The Panchatantra (Purnabhadra's Recension of 1199 CE)/Book 3/The Brahman, the Thief, and the Ghost

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There was once a poor Brahman in a certain place. He lived on presents, and always did without such luxuries as fine clothes and ointments and perfumes and garlands and gems and betel-gum. His beard and his nails were long, and so was the hair that covered his head and his body. Heat, cold, rain, and the like had dried him up.

Then someone pitied him and gave him two calves. And the Brahman began when they were little and fed them on butter and oil and fodder and other things that he begged. So he made them very plump.

Then a thief saw them and the idea came to him at once: "I will steal these two cows from this Brahman." So he took a rope and set out at night. But on the way he met a fellow with a row of sharp teeth set far apart, with a high-bridged nose and uneven eyes, with limbs covered with knotty muscles, with hollow cheeks, with beard and body as yellow as a fire with much butter in it.

And when the thief saw him, he started with acute fear and said: "Who are you, sir?"

The other said: "I am a ghost named Truthful. It is now your turn to explain yourself."

The thief said: "I am a thief, and my acts are cruel. I am on my way to steal two cows from a poor Brahman."

Then the ghost felt relieved and said: "My dear sir, I take one meal every three days. So I will just eat this Brahman today. It is delightful that you and I are on the same errand."

So together they went there and hid, waiting for the proper moment. And when the Brahman went to sleep, the ghost started forward to eat him. But the thief saw him and said: "My dear sir, this is not right. You are not to eat the Brahman until I have stolen his two cows."

The ghost said: "The racket would most likely wake the Brahman. In that case all my trouble would be vain."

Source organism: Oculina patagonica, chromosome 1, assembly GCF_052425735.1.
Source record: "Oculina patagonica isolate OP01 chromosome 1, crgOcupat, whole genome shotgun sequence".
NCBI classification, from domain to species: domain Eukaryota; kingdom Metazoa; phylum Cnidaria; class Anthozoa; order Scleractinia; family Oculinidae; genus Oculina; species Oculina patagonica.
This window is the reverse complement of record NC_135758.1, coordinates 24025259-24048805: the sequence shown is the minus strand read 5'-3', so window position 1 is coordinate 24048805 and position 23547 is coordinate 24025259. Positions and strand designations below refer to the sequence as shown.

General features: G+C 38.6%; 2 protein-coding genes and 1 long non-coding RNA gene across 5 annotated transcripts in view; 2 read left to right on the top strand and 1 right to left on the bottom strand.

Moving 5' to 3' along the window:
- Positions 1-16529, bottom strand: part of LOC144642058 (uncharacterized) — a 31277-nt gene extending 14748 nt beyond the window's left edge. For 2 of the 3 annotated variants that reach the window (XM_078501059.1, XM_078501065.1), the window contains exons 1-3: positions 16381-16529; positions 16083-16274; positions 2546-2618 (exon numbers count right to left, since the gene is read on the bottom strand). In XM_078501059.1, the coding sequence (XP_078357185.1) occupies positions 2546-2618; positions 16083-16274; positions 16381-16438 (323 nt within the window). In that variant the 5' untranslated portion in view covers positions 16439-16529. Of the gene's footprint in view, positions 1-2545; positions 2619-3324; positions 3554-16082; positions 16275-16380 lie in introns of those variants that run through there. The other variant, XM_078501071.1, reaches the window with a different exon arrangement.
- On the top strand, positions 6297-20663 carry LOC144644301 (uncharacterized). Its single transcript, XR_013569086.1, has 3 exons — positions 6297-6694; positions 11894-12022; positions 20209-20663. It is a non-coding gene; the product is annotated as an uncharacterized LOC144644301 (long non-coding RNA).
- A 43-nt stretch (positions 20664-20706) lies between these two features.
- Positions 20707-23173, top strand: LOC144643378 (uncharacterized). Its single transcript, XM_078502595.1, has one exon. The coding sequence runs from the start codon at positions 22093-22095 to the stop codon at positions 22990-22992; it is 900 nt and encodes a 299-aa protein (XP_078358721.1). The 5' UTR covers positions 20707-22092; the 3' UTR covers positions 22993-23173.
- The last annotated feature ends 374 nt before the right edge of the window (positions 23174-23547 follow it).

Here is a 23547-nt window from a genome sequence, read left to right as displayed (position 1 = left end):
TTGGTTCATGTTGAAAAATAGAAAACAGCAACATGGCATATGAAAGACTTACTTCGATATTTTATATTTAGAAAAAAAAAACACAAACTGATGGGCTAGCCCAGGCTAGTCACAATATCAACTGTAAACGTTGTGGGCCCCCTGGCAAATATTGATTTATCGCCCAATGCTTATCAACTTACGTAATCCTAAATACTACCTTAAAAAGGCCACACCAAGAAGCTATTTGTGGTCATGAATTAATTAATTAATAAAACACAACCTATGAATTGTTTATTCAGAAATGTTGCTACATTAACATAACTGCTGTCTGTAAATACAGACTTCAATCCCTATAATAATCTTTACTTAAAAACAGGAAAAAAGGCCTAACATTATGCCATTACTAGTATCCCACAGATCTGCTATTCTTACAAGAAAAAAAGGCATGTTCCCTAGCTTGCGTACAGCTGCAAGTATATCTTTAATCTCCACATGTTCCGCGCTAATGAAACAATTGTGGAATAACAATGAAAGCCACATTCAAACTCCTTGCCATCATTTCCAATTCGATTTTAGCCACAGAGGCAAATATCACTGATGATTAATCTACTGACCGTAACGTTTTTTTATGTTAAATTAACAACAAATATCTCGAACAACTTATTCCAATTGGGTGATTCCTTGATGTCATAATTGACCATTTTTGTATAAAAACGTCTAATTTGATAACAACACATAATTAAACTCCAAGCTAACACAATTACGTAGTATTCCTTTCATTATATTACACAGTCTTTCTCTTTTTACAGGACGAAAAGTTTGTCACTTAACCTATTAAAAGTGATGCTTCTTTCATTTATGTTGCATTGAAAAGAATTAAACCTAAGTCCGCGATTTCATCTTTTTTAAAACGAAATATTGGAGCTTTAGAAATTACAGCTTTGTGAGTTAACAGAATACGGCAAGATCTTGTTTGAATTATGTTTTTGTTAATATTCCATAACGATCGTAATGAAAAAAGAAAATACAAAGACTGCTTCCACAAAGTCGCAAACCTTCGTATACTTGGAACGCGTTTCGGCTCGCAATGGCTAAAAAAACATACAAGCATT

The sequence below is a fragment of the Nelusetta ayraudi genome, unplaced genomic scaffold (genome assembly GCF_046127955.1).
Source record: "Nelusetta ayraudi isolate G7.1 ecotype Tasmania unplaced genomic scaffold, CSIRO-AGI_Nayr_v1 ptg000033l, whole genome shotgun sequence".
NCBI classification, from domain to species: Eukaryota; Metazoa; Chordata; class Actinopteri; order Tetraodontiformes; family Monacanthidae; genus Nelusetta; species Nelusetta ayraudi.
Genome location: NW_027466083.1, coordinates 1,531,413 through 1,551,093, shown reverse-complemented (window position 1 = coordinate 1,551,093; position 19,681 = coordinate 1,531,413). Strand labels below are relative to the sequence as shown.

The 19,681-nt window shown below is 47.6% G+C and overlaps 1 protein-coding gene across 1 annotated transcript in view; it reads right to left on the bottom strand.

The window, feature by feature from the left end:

"But, on the other hand," said the thief, "if any hindrance arises when you start to eat him, then I cannot steal the two cows either. First I will steal the two cows, then you may eat the Brahman."

So they disputed, each crying "Me first! Me first!" And when they became heated, the hubbub waked the Brahman. Then the thief said: "Brahman, this is a ghost who wishes to eat you." And the ghost said: "Brahman, this is a thief who wishes to steal your two cows."

When the Brahman heard this, he stood up and took a good look. And by remembering a prayer to his favorite god, he saved his life from the ghost, then lifted a club and saved his two cows from the thief.

"And that is why I say:

From enemies expect relief, . . . .

and the rest of it. Besides:

The Scriptures tell a holy tale
Of sacrificial love,
How Shibi gave the hawk his flesh
As ransom for the dove—

showing that it is contrary to religion to slay a suppliant."

Having listened to this opinion, the king asked Wall-Ear: "What is your view, sir? Tell me." And Wall-Ear said: "O King, he certainly should not be killed. For if you spare his life, you two may well grow fond of each other, and spend the time pleasantly. There is a saying:

Be quick with mutual defense
In honest give-and-take;
Or perish, like the ant-hill beast
And like the belly-snake."

"How was that?" asked Foe-Crusher. And Wall-Ear told the story of